On Wednesday Dutch voted for their local councils, and the result is interesting. SP leader Kant resigns, Wilders’s PVV the largest party in one city, PvdA and CDA lose, D66 wins.
Before we continue, one housekeeping note: I will be away for the weekend, and there will be no updates to this blog. Publication will resume on Monday.
In the 2006 local elections the PvdA won hugely, far more than expected, while the CDA lost somewhat and the VVD heavily. VVD party leader Van Aartsen resigned as a result of this, which led to the internal struggle between Rutte and Verdonk.
Because of the 2006 results, everybody expected the PvdA to lose some seats. They just wouldn’t be able to keep to the same level even in a good year; and to date this years isn’t very good for the PvdA. Still, they managed to contain their losses and remain the largest party in quite a few cities, among which Amsterdam, Rotterdam, and Den Haag. We’ll get back to the latter two in a bit.
Thus the PvdA lost heavily but not quite as badly as people had thought, the VVD won a bit, but not enough to make good on their 2006 losses. The CDA also lost slightly, and in fact that may be the most important trend in the local elections. The CDA used to be very large, especially in small towns and the countryside, but this position is gradually eroding.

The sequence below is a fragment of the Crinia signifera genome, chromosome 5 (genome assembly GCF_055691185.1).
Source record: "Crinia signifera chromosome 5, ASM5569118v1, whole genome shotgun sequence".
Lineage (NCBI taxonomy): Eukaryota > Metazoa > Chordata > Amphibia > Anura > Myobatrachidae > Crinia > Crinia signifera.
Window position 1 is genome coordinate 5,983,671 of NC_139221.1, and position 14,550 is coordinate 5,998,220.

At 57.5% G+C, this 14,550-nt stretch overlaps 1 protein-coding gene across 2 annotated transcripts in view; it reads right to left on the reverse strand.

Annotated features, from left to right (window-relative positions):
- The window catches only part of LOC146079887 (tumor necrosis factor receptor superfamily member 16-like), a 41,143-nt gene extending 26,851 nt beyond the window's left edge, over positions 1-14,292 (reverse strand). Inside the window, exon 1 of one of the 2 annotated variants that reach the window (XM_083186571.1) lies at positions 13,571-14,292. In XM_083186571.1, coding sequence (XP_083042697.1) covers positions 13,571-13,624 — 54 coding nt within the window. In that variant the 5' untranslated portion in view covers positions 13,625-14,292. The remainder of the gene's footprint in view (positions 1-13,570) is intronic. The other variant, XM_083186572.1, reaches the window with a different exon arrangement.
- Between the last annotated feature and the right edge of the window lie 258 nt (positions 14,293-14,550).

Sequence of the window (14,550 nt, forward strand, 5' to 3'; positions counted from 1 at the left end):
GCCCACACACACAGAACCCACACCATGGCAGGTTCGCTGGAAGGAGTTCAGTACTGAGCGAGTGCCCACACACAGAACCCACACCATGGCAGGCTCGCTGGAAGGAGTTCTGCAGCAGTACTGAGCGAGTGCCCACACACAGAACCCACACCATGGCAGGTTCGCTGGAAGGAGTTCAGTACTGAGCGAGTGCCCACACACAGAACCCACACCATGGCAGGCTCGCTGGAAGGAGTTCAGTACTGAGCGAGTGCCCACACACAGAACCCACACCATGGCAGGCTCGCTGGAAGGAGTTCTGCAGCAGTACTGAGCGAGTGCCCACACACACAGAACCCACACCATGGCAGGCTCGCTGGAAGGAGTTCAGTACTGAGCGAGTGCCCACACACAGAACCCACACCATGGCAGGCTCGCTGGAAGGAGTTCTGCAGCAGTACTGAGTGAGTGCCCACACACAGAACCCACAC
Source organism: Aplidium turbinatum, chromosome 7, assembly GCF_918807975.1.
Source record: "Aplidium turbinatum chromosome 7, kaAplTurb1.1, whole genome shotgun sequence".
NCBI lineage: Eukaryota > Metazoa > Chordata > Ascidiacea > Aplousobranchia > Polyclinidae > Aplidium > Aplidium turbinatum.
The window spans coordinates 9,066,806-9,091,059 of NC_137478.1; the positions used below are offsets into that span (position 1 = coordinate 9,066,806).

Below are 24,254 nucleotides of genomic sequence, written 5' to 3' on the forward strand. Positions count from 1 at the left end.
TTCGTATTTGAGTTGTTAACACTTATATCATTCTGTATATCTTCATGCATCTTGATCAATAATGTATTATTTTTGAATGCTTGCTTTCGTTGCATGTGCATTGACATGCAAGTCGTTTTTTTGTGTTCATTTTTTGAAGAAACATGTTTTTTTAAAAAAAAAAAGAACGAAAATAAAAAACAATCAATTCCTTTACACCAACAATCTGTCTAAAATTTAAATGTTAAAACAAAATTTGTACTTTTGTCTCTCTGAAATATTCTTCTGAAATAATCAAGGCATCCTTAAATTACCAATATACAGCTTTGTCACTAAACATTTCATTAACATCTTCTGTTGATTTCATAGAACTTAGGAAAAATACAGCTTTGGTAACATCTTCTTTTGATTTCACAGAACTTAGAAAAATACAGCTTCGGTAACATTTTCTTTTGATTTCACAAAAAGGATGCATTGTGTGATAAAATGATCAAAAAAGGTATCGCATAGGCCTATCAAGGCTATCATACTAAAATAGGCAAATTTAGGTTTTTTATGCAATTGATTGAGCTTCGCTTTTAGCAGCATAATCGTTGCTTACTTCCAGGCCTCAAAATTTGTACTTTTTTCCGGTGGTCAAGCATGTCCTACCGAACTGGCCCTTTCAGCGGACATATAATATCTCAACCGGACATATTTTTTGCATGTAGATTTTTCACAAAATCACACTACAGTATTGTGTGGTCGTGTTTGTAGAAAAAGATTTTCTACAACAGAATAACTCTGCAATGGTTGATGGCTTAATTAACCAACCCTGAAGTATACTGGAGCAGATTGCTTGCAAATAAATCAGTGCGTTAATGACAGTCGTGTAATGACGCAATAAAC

The local parties without any ties to national politics also won; this, too, is a general trend that we’ve seen in the past few local elections. Many of these local voters will vote CDA in the national elections, by the way.
D66 was the biggest winner, but the Democrats couldn’t really have done any worse than in 2006. Them becoming the largest party in two large cities, Haarlem and Leiden, was unexpected. Still, I’m wondering if the Democrats have peaked too soon.
GL didn’t win all that many seats, but most of the ones they did win were quite strategic. For instance, they became the largest party in Utrecht, which was unexpected. More in general the GreenLefts have strengthened their position because they won slightly while eternal ally PvdA lost.